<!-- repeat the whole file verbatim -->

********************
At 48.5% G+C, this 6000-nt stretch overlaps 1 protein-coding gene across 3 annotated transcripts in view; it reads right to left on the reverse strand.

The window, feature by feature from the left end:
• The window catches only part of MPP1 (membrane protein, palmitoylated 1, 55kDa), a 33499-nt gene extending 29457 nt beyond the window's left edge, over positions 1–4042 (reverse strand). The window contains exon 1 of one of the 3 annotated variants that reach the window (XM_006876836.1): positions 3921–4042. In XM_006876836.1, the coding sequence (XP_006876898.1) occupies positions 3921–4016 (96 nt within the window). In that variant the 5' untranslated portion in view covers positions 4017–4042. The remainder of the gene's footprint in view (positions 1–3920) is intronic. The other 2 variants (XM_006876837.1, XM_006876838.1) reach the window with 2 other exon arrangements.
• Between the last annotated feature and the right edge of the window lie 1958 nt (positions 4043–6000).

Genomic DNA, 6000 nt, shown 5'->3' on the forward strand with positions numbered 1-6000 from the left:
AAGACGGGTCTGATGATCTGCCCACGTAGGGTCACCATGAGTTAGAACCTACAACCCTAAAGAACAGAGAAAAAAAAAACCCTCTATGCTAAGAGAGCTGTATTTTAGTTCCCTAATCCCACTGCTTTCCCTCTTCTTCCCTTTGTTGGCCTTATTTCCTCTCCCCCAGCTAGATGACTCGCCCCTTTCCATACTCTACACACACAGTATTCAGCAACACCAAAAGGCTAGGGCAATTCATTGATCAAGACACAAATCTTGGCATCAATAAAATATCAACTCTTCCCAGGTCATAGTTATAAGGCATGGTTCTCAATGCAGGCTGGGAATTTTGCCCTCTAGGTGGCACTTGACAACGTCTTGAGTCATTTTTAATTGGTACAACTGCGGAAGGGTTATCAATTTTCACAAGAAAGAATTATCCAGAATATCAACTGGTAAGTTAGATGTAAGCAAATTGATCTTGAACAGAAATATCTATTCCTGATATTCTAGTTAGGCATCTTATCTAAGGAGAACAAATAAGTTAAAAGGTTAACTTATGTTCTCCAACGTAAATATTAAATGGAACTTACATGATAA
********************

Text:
At 48.5% G+C, this 6000-nt stretch overlaps 1 protein-coding gene across 3 annotated transcripts in view; it reads right to left on the reverse strand.

The window, feature by feature from the left end:
• The window catches only part of MPP1 (membrane protein, palmitoylated 1, 55kDa), a 33499-nt gene extending 29457 nt beyond the window's left edge, over positions 1–4042 (reverse strand). The window contains exon 1 of one of the 3 annotated variants that reach the window (XM_006876836.1): positions 3921–4042. In XM_006876836.1, the coding sequence (XP_006876898.1) occupies positions 3921–4016 (96 nt within the window). In that variant the 5' untranslated portion in view covers positions 4017–4042. The remainder of the gene's footprint in view (positions 1–3920) is intronic. The other 2 variants (XM_006876837.1, XM_006876838.1) reach the window with 2 other exon arrangements.
• Between the last annotated feature and the right edge of the window lie 1958 nt (positions 4043–6000).

Genomic DNA, 6000 nt, shown 5'->3' on the forward strand with positions numbered 1-6000 from the left:
AAGACGGGTCTGATGATCTGCCCACGTAGGGTCACCATGAGTTAGAACCTACAACCCTAAAGAACAGAGAAAAAAAAAACCCTCTATGCTAAGAGAGCTGTATTTTAGTTCCCTAATCCCACTGCTTTCCCTCTTCTTCCCTTTGTTGGCCTTATTTCCTCTCCCCCAGCTAGATGACTCGCCCCTTTCCATACTCTACACACACAGTATTCAGCAACACCAAAAGGCTAGGGCAATTCATTGATCAAGACACAAATCTTGGCATCAATAAAATATCAACTCTTCCCAGGTCATAGTTATAAGGCATGGTTCTCAATGCAGGCTGGGAATTTTGCCCTCTAGGTGGCACTTGACAACGTCTTGAGTCATTTTTAATTGGTACAACTGCGGAAGGGTTATCAATTTTCACAAGAAAGAATTATCCAGAATATCAACTGGTAAGTTAGATGTAAGCAAATTGATCTTGAACAGAAATATCTATTCCTGATATTCTAGTTAGGCATCTTATCTAAGGAGAACAAATAAGTTAAAAGGTTAACTTATGTTCTCCAACGTAAATATTAAATGGAACTTACATGATAA